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Hell is problematic. It is clear from Scripture that it exists. No one wants to go there. But if it exists there are people in it. That means that forever they are in some form of torment. It is easy to see why pastors used to major heavily on it – frightened people are more easily convinced to do what they might otherwise not do. Want to commit adultery? Is a few moment’s pleasure worth Eternity burning? It was not an accident that the mediaeval state used burning as a punishment – it was a very literal reminder of what awaited the heretic. I’m not getting into the argument about the Church not burning anyone, it encouraged the State to do so, and back then things were like that. All very scary. All very open to modern atheists arguing that God is a moral monster. God is our Father, God is a Father who is happy to see his child suffer for ever; and Christians ask atheists to believe God is love and wonder why they don’t? The arguments are familiar enough.

In my leisure time I have been reading a small book by Hans Urs von Balthasar, Dare We Hope that all men be saved? In it he makes a point which rings true but which I had not seen others make, which is compare the sayings about hell with post-resurrection sayings, and then point out that the former are mostly pre-resurrection, aimed, he thinks, at meeting his hearers where they were with concepts they would understand. He suggests that if we take all of them in the light of the post-resurrection experience, we get a different view, once in which it is men and their stiff-necks which confine them to hell, rather than it being God who condemns them.

St Isaac the Syrian reminds us that “There is no sin that cannot be forgiven except the one without repentance”. We are not God, we cannot judge as He does. But we can see what Christ says and we can try to follow His example. Even a convicted thief could be saved at the last – and why, because he repented of his sins, he confessed his belief in Christ and he did his best to witness to his Lord. As he goes on to say elsewhere:

Just because (the terms) wrath, anger, hatred, and the rest are used of the Creator, we should not imagine that He (actually) does anything in anger or hatred or zeal. Many figurative terms are employed in the Scriptures of God, terms which are far removed from His (true) nature. And just as (our) rational nature has (already) become gradually more illuminated and wise in a holy understanding of the mysteries which are hidden in (Scripture’s) discourse about God – that we should not understand everything (literally) as it is written, but rather that we should see, (concealed) inside the bodily exterior of the narratives, the hidden providence and eternal knowledge which guides all – so too we shall in the future come to know and be aware of many things for which our present understanding will be seen as contrary to what it will be then; and the whole ordering of things yonder will undo any precise opinion we possess now in (our) supposition about Truth. ’ [‘The Second Part’ XXXIX, 19]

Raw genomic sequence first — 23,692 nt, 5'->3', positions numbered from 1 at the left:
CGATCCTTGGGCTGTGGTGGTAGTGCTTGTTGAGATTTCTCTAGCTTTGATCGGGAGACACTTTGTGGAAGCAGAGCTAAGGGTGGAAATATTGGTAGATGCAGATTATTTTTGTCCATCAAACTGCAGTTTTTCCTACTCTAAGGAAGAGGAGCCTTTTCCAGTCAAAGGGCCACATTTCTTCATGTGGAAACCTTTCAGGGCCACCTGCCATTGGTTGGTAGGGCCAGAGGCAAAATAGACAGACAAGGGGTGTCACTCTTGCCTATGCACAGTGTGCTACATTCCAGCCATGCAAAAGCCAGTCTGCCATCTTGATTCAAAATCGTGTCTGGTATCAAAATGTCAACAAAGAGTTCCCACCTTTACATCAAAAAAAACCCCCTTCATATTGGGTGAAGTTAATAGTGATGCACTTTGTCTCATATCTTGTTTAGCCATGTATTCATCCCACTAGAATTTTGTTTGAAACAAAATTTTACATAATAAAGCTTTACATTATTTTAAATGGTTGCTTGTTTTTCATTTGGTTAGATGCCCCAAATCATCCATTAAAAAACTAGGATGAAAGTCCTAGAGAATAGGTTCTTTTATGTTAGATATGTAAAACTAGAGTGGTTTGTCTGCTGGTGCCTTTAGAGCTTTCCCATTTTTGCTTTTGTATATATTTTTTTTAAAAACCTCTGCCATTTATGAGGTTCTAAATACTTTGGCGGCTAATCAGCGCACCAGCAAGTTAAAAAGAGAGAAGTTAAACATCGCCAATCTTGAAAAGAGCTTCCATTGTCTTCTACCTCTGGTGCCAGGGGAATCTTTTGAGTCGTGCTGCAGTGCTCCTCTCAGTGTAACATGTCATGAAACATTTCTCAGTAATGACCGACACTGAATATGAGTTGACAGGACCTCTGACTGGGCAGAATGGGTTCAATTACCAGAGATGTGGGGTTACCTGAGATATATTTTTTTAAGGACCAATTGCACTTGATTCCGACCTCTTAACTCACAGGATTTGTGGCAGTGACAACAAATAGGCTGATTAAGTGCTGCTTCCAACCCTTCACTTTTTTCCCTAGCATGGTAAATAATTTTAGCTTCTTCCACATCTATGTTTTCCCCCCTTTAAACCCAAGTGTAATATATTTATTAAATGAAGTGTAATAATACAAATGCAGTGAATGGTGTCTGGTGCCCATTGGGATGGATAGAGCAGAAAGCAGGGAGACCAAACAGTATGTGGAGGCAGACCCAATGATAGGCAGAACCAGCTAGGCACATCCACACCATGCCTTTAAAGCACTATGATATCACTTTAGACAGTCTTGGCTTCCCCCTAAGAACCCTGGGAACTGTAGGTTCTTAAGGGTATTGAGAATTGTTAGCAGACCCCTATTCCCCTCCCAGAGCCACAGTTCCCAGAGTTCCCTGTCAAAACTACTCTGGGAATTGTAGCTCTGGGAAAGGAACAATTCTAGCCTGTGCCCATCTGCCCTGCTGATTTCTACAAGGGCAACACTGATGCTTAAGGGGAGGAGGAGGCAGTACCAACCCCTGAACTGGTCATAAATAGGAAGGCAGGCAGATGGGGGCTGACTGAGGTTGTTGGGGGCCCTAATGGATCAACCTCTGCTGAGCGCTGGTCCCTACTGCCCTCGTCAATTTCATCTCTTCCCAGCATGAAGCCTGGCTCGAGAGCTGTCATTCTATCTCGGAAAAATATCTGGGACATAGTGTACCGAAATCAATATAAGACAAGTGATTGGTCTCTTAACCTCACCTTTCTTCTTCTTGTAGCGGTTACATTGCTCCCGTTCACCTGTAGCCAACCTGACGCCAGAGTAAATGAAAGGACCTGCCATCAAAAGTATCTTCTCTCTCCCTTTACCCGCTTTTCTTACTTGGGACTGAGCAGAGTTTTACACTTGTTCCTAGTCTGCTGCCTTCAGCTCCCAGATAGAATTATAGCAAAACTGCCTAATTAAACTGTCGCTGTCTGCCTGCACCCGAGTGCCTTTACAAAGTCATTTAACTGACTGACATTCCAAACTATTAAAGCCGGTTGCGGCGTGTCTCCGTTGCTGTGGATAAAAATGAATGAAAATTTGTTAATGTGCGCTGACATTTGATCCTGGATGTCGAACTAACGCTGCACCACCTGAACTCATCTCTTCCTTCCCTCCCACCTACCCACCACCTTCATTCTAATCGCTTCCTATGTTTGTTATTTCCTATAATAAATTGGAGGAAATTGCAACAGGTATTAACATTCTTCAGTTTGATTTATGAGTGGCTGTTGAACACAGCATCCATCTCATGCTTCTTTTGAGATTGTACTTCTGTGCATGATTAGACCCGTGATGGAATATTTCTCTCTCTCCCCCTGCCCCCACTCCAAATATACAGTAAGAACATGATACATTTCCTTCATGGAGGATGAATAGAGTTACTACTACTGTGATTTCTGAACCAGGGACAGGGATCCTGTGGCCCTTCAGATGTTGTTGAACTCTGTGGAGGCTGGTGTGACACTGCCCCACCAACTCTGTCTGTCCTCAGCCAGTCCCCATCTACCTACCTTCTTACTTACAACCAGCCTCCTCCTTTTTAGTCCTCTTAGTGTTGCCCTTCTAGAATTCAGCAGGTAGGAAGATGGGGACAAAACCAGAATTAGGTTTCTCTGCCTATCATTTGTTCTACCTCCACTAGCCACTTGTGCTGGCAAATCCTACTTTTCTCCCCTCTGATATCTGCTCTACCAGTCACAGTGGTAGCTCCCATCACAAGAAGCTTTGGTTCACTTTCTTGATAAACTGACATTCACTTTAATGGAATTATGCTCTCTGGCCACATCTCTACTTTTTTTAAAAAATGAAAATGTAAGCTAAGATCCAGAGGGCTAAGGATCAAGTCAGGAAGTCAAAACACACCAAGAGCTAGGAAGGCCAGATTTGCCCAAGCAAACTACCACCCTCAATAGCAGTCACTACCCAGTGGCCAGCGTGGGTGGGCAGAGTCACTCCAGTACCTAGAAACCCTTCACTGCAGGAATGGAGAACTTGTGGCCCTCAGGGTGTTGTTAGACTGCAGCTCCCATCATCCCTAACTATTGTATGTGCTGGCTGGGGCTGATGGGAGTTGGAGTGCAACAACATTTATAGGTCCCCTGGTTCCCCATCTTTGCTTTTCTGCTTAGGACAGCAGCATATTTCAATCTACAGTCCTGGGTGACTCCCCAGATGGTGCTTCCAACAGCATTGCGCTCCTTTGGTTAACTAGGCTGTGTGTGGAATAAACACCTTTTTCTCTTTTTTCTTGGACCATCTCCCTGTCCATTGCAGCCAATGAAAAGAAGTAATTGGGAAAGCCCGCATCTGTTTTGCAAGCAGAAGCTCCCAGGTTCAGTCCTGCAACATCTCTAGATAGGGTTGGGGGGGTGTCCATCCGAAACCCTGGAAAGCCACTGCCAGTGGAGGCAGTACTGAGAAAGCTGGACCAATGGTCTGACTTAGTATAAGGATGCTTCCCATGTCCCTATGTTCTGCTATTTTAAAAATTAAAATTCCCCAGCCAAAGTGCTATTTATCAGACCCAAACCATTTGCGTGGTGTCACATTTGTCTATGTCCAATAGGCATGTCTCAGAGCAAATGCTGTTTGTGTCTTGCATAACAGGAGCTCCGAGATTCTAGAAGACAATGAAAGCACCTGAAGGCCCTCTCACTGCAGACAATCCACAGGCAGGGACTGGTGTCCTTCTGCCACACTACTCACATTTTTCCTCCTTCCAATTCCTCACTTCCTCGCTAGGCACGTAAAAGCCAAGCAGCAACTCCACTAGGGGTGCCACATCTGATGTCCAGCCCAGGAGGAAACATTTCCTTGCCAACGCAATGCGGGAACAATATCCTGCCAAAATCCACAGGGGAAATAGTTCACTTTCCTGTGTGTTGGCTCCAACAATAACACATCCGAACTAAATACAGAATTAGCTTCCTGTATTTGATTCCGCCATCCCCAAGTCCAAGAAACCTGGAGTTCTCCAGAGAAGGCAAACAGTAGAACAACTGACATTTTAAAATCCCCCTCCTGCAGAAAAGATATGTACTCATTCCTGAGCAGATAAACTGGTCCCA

We should recall what St Isaac wrote about God being love, and about his mercy:

“In love did God bring the world into existence; in love is God going to bring it to that wondrous transformed state, and in love will the world be swallowed up in the great mystery of the One who has performed all these things; in love will the whole course of the governance of creation be finally comprised.”

‘As a handful of sand thrown into the ocean, so are the sins of all flesh as compared with the mercy of God’.

Now I can see that from the pastoral point of view this might cause problems – what is the sanction for evil? But then, from the pastoral point of view, traditional concepts of hell-fire cause problems. Is anyone ever brought to love by fear? It is love which God offers. If we cannot access that, and if we cannot be good without fear of sanction, then have we really come to God at all?

God is love, and perfect love casts out fear, so why would we fear God? I an ashamed of myself when I do not not follow his ways, and conscious that my sins are often more omission – stuff I never did and should have done. I always feel better after confession, but that’s because I’ve said sorry to my Father, and I am sorry, not because I am scared of him, but because it hurts me to hurt him. That, I think is what true love does.